The end of any year is typically filled with reflection and resolutions.  We reflect back on the past year and what we did well and what we did not so well.  It’s a time for self-examination, and out of this grows the resolutions – to lose weight, get in shape, travel more, work less, earn more, say “I love you” to the ones you care about more often.

When we look back over this past year, we were a bit taken aback at how much fear there was in the markets.  If you think back over the past year, the year started with fears about Greece defaulting on debt leading to the Euro zone falling apart and a potential global recession.  This gave way to Spanish banks nearly failing.  Next was a fear that China’s powerful economy would slow such that growth around the world would stall.  Here at home we faced a vitriolic Presidential election that stirred fears on both sides of the debate.  In the wake of the election that, in the end really didn’t change the face of politics in Washington D.C. all that much, we ended the year facing a fiscal cliff and the fear that taxes would dramatically increase for everyone and that, once again, we would face a severe recession.

In spite of these fears, stocks climbed for the year with the S&P closing over 13% higher and the Dow Jones Industrial Average gaining just over 7% for the year.  Here at Aerie we didn’t perform as well as the broad indexes as we chose to remain more cautious in the face of some of these crises and fears.  We kept a higher allocation to both fixed income and cash for the year, which ended up a drag on our performance.  We also had a couple of trades that went bad for us.

Fear about market volatility – and an anticipation of stock prices falling more than they did – caused us to miss out on a couple of trades that we perhaps should have entered.  We twice attempted to purchase RV maker Thor Industries (THO) for around $30 per share using an options strategy we have used successfully in the past.  While we didn’t succeed in purchasing Thor – a shame, too, as the stock ran from the low $30’s to just over $40 per share – we still made a tidy profit on our trades, earning a combined return of 17.4% on an annualized basis on our two options trades.  We also attempted to purchase Timken Industries (TKR) for $35 per share, but were denied the chance when it was revealed that an activist hedge fund took a large stake in the company, driving up the share price.  Nevertheless, we still earned a good return from our options strategy there with return of 14% on an annualized basis.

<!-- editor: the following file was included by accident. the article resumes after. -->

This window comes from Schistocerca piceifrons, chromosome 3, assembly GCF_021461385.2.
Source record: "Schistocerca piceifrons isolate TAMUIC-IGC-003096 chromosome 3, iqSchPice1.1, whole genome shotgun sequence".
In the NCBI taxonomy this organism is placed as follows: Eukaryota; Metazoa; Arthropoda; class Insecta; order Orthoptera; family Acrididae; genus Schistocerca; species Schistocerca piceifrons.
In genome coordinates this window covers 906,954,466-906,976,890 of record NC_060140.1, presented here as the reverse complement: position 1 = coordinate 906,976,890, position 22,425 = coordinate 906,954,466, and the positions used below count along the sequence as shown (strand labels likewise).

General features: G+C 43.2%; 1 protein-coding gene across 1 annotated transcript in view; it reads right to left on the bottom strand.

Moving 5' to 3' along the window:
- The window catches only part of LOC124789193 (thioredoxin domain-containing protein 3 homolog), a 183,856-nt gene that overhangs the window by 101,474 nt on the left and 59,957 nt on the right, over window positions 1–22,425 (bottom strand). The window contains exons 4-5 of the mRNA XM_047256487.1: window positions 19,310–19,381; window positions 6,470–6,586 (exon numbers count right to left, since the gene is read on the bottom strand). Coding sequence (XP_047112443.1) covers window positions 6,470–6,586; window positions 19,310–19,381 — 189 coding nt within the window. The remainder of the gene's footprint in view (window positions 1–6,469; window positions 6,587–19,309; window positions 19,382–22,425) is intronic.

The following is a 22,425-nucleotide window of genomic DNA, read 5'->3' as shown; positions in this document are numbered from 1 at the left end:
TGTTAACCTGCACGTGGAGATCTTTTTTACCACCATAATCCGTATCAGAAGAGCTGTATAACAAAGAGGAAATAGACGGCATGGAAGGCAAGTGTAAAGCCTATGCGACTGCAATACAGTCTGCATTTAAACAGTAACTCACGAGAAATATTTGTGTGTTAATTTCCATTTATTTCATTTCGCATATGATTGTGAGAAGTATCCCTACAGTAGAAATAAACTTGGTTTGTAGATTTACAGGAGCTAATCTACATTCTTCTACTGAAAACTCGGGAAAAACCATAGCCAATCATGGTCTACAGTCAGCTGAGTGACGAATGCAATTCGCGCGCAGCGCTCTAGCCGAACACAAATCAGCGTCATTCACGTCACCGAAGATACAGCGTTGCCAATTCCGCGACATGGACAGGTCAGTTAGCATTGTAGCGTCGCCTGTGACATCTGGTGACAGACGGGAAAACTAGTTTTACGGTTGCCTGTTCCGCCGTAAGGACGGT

One new tactic we have undertaken recently across many client accounts has been a strategy of selling options on stock indexes.  This particular strategy, which can take advantage of fear, is normally a good way to earn some extra income as long as the trade does not go too terribly wrong.  In order to control our risks, we predefine the total risk we are willing to take.  In November, in the wake of the election, fear over the fiscal cliff battle ramped up dramatically.  This was compounded when tensions heated up in the Middle East caused by Palestinian forces firing rockets at Israel.  The fear of a major Middle East conflict caused the stock market to tumble and we were unable to close out of our option position prior to the market meltdown.  With our risk defined, we didn’t stress too much, but this one loss did hurt a bit.  In the absence of this one trade, we would have had a very good year.  On a more positive note, we did manage to recoup 20% of our November losses in December with another similar trade as fears subsided and calm returned to the markets.

There were two changes to our holdings during this quarter.  The first was the elimination of Hewlett-Packard.  We addressed more completely the reasons behind our selling out of this stock here:  In a nutshell, we sold because management does not seem to understand where the value in the company actually lies and we have no hope they will discover that any time soon.  This stock is, in our opinion, a “value trap”.  That is, it appears to be a great company with tremendous potential, selling at a deep discount to its intrinsic value.  In reality, management seems to have no clue how to unlock the value at the firm which will cause the company to underperform for the foreseeable future – or, at least, that is our fear.

The second change was selling out of most of our Johnson & Johnson (NYSE: JNJ) position.  This has been a good stock for us, but we do have some concerns going forward.  The largest concern is a lawsuit the company has already lost in one state court and yet has not bothered to recognize in their financial statements.  Management seems to believe the loss will be overturned on appeal.  While this may indeed happen, this is very bad management.  It’s akin to getting a water bill for $2,500 for the month and thinking “I’ll just ignore this because there is no way it can be right and will surely be tossed out when I appeal it.”  It may be, but it could be you have a leak and the bill is correct, so the prudent thing to do is to budget for this contingency.

Looking ahead, we are going to continue to look for opportunities to buy good companies at great prices.  We will continue to seek out opportunities to enhance value, whether through option strategies or finding contrarian reasons to buy good companies.  We will continue to focus on cash flows – both at the company level and in returns on our investments.  As always, we recognize that you have lots of options available to you, and we want to thank you for the trust you have placed in us with a portion of your assets.


Alan R. Myers, CFA

President / Senior Portfolio Manager

Aerie Capital Management, LLC

(410) 864-8746

(866) 857-4095